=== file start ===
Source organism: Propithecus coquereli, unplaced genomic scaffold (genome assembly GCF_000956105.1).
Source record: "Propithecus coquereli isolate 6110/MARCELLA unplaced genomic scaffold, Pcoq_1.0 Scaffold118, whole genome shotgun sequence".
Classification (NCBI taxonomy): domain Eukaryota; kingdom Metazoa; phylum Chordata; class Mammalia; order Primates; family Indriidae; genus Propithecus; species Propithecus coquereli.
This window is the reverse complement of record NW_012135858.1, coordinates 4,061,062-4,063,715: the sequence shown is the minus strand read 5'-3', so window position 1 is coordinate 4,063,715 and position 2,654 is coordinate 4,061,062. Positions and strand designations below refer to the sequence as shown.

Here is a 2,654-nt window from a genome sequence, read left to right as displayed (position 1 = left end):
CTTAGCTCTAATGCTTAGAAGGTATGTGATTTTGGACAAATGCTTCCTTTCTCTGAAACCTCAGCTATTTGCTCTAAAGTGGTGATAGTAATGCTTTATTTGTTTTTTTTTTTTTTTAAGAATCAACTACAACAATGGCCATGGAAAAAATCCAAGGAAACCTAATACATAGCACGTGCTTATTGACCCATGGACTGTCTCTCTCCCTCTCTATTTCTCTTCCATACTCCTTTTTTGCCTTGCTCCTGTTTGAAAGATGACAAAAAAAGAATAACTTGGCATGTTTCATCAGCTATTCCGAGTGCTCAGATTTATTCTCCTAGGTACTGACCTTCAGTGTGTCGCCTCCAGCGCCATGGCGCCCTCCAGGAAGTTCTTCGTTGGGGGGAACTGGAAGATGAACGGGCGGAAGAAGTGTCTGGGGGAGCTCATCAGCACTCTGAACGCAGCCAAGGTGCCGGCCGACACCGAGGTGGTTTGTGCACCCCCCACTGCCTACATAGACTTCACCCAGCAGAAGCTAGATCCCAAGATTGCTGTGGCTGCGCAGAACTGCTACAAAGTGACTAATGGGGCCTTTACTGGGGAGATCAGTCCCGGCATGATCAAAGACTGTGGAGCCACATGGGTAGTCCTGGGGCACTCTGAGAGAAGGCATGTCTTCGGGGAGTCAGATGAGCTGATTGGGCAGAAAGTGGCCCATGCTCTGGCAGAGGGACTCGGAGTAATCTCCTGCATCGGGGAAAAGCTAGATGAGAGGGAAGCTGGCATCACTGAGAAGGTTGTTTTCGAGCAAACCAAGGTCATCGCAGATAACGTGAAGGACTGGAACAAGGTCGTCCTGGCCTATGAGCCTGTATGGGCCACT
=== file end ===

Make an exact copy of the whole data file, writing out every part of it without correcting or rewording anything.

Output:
Source organism: Propithecus coquereli, unplaced genomic scaffold (genome assembly GCF_000956105.1).
Source record: "Propithecus coquereli isolate 6110/MARCELLA unplaced genomic scaffold, Pcoq_1.0 Scaffold118, whole genome shotgun sequence".
Classification (NCBI taxonomy): domain Eukaryota; kingdom Metazoa; phylum Chordata; class Mammalia; order Primates; family Indriidae; genus Propithecus; species Propithecus coquereli.
This window is the reverse complement of record NW_012135858.1, coordinates 4,061,062-4,063,715: the sequence shown is the minus strand read 5'-3', so window position 1 is coordinate 4,063,715 and position 2,654 is coordinate 4,061,062. Positions and strand designations below refer to the sequence as shown.

Here is a 2,654-nt window from a genome sequence, read left to right as displayed (position 1 = left end):
CTTAGCTCTAATGCTTAGAAGGTATGTGATTTTGGACAAATGCTTCCTTTCTCTGAAACCTCAGCTATTTGCTCTAAAGTGGTGATAGTAATGCTTTATTTGTTTTTTTTTTTTTTTAAGAATCAACTACAACAATGGCCATGGAAAAAATCCAAGGAAACCTAATACATAGCACGTGCTTATTGACCCATGGACTGTCTCTCTCCCTCTCTATTTCTCTTCCATACTCCTTTTTTGCCTTGCTCCTGTTTGAAAGATGACAAAAAAAGAATAACTTGGCATGTTTCATCAGCTATTCCGAGTGCTCAGATTTATTCTCCTAGGTACTGACCTTCAGTGTGTCGCCTCCAGCGCCATGGCGCCCTCCAGGAAGTTCTTCGTTGGGGGGAACTGGAAGATGAACGGGCGGAAGAAGTGTCTGGGGGAGCTCATCAGCACTCTGAACGCAGCCAAGGTGCCGGCCGACACCGAGGTGGTTTGTGCACCCCCCACTGCCTACATAGACTTCACCCAGCAGAAGCTAGATCCCAAGATTGCTGTGGCTGCGCAGAACTGCTACAAAGTGACTAATGGGGCCTTTACTGGGGAGATCAGTCCCGGCATGATCAAAGACTGTGGAGCCACATGGGTAGTCCTGGGGCACTCTGAGAGAAGGCATGTCTTCGGGGAGTCAGATGAGCTGATTGGGCAGAAAGTGGCCCATGCTCTGGCAGAGGGACTCGGAGTAATCTCCTGCATCGGGGAAAAGCTAGATGAGAGGGAAGCTGGCATCACTGAGAAGGTTGTTTTCGAGCAAACCAAGGTCATCGCAGATAACGTGAAGGACTGGAACAAGGTCGTCCTGGCCTATGAGCCTGTATGGGCCACT